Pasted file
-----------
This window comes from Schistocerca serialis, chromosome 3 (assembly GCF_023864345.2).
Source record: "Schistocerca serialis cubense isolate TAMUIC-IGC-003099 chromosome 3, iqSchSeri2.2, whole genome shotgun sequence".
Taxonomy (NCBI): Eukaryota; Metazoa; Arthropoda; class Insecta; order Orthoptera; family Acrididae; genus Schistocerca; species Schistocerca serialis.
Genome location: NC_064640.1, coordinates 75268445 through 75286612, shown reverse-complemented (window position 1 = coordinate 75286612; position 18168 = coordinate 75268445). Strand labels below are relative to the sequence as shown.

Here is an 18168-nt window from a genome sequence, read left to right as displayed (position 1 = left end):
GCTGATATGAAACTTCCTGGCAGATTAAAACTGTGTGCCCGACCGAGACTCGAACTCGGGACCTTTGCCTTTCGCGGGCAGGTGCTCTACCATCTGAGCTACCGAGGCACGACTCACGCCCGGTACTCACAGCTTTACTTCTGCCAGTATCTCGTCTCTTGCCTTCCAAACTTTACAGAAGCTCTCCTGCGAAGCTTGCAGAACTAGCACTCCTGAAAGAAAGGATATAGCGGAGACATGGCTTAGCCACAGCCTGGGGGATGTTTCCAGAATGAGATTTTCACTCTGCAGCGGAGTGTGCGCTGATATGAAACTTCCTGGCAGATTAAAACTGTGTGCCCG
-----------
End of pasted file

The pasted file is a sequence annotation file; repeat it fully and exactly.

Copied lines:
This window comes from Schistocerca serialis, chromosome 3 (assembly GCF_023864345.2).
Source record: "Schistocerca serialis cubense isolate TAMUIC-IGC-003099 chromosome 3, iqSchSeri2.2, whole genome shotgun sequence".
Taxonomy (NCBI): Eukaryota; Metazoa; Arthropoda; class Insecta; order Orthoptera; family Acrididae; genus Schistocerca; species Schistocerca serialis.
Genome location: NC_064640.1, coordinates 75268445 through 75286612, shown reverse-complemented (window position 1 = coordinate 75286612; position 18168 = coordinate 75268445). Strand labels below are relative to the sequence as shown.

Here is an 18168-nt window from a genome sequence, read left to right as displayed (position 1 = left end):
GCTGATATGAAACTTCCTGGCAGATTAAAACTGTGTGCCCGACCGAGACTCGAACTCGGGACCTTTGCCTTTCGCGGGCAGGTGCTCTACCATCTGAGCTACCGAGGCACGACTCACGCCCGGTACTCACAGCTTTACTTCTGCCAGTATCTCGTCTCTTGCCTTCCAAACTTTACAGAAGCTCTCCTGCGAAGCTTGCAGAACTAGCACTCCTGAAAGAAAGGATATAGCGGAGACATGGCTTAGCCACAGCCTGGGGGATGTTTCCAGAATGAGATTTTCACTCTGCAGCGGAGTGTGCGCTGATATGAAACTTCCTGGCAGATTAAAACTGTGTGCCCG